(HealthDay)—Pembrolizumab is associated with significantly longer recurrence-free survival than placebo as adjuvant therapy for high-risk stage III melanoma, according to a study published online April 15 in the New England Journal of Medicine. The research was published to coincide with the annual meeting of the American Association for Cancer Research, held from April 14 to 18 in Chicago.
Alexander M.M. Eggermont, M.D., Ph.D., from Gustave Roussy Cancer Campus Grand Paris, and colleagues randomized patients with completely resected stage III melanoma to receive 200 mg pembrolizumab (514 patients) or placebo (505 patients) intravenously every three weeks for 18 doses.
The researchers found that in the overall intention-to-treat population, pembrolizumab correlated with significantly longer recurrence-free survival than placebo at a median follow-up of 15 months (one-year rate of recurrence-free survival, 75.4 versus 61.0 percent; hazard ratio for recurrence or death, 0.57); the correlation was also seen in the subgroup of 853 patients with programmed death-1 ligand-positive tumors (one-year rate of recurrence-free survival, 77.1 versus 62.6 percent; hazard ratio, 0.54). Overall, 14.7 and 3.4 percent of patients in the pembrolizumab and placebo groups, respectively, had adverse events of grades 3 to 5 that were related to the trial regimen. One treatment-related death occurred in the pembrolizumab group.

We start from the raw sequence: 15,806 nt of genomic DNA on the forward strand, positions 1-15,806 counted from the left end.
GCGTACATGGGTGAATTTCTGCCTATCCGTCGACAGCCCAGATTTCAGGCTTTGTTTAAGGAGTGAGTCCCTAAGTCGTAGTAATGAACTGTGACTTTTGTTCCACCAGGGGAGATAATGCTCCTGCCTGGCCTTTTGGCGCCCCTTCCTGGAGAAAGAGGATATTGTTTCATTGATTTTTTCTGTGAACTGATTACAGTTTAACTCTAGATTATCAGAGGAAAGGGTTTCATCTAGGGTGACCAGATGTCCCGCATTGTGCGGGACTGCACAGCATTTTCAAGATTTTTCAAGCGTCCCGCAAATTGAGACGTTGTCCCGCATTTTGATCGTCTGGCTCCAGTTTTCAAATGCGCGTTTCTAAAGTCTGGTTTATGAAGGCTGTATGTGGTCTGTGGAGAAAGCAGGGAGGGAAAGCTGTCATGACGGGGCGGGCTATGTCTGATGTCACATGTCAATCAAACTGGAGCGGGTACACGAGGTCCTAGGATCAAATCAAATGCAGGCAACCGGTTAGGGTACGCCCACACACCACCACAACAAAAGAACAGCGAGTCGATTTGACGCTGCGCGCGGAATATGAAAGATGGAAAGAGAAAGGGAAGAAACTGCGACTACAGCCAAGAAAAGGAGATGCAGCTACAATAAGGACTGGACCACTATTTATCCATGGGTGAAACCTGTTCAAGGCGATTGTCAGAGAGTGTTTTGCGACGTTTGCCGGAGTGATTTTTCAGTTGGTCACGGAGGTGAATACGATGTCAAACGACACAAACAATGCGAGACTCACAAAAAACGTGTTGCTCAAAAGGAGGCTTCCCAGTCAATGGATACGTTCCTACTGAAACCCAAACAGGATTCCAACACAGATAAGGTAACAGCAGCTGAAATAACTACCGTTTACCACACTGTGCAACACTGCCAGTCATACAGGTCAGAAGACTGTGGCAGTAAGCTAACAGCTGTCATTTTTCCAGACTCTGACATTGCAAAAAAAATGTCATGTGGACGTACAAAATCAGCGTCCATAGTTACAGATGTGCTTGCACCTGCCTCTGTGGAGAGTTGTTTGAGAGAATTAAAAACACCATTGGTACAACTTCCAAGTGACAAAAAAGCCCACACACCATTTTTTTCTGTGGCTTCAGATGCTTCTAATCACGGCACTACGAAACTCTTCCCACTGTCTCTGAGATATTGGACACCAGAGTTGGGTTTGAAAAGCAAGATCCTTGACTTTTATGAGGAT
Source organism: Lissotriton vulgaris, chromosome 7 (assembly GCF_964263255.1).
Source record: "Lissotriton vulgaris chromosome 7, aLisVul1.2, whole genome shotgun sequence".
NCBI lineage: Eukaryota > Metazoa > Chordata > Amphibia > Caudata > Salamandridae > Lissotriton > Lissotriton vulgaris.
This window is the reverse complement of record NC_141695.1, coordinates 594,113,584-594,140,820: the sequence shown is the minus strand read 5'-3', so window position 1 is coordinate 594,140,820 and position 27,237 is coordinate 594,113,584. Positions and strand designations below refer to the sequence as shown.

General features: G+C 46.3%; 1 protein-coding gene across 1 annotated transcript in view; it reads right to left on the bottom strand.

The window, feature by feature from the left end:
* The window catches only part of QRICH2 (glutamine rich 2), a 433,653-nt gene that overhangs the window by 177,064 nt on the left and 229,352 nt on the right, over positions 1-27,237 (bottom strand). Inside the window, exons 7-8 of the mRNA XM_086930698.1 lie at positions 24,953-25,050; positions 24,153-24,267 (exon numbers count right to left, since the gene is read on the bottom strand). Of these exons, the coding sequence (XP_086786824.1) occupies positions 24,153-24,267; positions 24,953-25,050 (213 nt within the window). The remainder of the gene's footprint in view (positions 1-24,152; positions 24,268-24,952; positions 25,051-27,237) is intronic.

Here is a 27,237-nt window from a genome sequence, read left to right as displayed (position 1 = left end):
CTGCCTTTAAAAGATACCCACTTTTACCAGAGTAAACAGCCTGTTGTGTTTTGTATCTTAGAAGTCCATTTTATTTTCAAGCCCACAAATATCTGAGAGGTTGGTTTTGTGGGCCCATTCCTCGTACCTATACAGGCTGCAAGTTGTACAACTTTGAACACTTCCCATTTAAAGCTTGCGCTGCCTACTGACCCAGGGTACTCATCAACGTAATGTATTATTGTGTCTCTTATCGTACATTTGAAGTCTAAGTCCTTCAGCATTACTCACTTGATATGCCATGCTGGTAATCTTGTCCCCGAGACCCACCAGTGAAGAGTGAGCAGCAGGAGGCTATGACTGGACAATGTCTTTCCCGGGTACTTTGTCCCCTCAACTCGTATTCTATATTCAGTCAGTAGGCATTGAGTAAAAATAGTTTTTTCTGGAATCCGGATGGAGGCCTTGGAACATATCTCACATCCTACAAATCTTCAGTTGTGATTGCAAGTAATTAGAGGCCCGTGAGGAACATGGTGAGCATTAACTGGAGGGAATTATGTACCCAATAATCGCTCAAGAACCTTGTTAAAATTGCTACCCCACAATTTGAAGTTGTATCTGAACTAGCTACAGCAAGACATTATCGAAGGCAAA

“As adjuvant therapy for high-risk stage III melanoma, 200 mg of pembrolizumab administered every three weeks for up to one year resulted in significantly longer recurrence-free survival than placebo, with no new toxic effects identified,” the authors write.
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